• T-angible — Do they want that toy? Do they not want to eat that vegetable? Explain the reason for that limit or expectation, redirect them to what they can use/do, and brainstorm compromises if possible
  • S-ensory — Is the music too loud? Are they getting fidgety and do they need to move around? Suggest a break, play games with balls, do yoga poses, sing songs, or just let them run around or dance!

Have empathy

  • If a child feels that his/her concerns are your concerns, they won’t have to try so hard to convince you of why they’re upset. This is especially difficult to do when it’s a conflict and you want them to understand that their own behavior is inappropriate. Using reflective and empathetic statements can help reduce blaming and power struggles, and will get you to resolve the deeper issue quicker than simply addressing the behavior (engage, don’t enrage).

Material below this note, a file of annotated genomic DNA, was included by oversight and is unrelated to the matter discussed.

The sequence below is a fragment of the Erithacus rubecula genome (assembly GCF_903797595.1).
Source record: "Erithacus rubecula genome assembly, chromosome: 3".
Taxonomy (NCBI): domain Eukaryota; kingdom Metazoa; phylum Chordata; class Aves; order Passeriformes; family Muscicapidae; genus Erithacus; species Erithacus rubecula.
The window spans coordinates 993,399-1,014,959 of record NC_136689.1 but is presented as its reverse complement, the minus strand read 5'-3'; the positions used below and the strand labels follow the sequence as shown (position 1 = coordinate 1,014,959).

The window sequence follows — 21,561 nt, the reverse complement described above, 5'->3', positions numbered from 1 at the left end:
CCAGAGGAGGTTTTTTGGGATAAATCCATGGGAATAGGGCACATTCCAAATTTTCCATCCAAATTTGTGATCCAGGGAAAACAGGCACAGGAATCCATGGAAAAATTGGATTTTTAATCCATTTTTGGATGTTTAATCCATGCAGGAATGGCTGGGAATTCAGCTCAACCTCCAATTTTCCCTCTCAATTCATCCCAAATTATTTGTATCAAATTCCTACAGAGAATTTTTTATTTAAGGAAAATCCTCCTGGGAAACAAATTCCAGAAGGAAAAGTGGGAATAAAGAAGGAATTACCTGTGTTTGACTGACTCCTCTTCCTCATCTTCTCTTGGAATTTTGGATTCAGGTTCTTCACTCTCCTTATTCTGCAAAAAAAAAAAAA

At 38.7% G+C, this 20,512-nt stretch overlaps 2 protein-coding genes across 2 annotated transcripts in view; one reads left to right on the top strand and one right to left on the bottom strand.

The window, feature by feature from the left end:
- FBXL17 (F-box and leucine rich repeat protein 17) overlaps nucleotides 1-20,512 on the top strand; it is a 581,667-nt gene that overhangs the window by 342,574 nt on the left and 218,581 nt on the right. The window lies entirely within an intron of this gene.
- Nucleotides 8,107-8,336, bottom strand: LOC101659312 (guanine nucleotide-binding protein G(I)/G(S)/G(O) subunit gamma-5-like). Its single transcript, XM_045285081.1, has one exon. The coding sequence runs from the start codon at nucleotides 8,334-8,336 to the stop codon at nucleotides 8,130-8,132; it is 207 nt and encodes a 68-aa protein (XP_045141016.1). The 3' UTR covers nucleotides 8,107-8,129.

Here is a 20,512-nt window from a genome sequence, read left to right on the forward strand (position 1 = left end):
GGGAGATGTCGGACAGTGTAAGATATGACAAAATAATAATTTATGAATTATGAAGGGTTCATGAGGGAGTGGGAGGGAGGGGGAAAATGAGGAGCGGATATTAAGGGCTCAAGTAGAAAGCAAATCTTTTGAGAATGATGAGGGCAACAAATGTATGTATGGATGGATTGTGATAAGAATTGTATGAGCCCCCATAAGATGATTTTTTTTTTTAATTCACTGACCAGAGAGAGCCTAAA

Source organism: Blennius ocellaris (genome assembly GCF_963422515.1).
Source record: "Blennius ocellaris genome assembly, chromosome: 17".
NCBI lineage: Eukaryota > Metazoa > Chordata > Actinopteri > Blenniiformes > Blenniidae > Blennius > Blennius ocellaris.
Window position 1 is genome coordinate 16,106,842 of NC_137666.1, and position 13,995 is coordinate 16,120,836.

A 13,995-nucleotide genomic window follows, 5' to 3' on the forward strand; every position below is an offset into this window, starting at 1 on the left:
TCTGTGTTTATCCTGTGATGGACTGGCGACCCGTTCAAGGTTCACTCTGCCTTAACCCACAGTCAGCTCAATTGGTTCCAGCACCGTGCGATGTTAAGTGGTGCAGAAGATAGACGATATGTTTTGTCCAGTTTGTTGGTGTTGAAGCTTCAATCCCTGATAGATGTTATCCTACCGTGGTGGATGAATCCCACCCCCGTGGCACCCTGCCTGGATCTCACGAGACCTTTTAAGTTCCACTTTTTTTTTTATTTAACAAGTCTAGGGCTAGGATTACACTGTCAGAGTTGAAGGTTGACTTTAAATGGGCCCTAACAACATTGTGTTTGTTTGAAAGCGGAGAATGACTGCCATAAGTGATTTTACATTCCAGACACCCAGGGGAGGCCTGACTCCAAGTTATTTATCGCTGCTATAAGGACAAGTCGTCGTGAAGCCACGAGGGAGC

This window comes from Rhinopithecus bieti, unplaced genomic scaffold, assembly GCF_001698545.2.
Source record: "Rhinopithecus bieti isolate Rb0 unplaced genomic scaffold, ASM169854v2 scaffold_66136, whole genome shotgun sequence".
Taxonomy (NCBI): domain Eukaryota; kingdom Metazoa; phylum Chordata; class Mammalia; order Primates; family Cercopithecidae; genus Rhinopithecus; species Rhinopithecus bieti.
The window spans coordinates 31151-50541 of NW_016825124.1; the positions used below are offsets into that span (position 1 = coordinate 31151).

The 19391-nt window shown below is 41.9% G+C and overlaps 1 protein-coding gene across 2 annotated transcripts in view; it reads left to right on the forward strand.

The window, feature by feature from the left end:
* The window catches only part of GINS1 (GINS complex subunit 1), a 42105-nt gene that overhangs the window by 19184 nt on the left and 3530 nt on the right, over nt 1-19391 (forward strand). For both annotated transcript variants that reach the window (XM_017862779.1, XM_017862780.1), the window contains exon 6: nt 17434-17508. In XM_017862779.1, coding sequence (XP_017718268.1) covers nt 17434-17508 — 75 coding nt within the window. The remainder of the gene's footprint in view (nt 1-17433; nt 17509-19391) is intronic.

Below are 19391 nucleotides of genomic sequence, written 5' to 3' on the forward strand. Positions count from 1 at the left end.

• Connect — In order to redirect you must first connect. Connection is communicated through our words, physical touch, and eye contact. Children pick up on how we feel by our body language, which impacts how safe they feel to be open and honest about their feelings. A slow and low tone of voice goes a long way, and eye contact also helps. For some children, a soft touch on the arm or a hug will also help them feel grounded.
  • Ask questions about what is upsetting them — Ask them to, “Tell me what happened” (ask probing questions to get the play-by-play details), or even “Where do you feel your sadness in your body?”
  • Build empathy for others — If it’s a conflict with others, take your time to understand what happened and help them recognize the other person’s points of view. This step only works if they feel heard, and only when they’re calm. (E.g.”Give me a play by play- what happened first? What happened next? If you were your friend, how do you think you would feel? Why do you think your friend is upset?”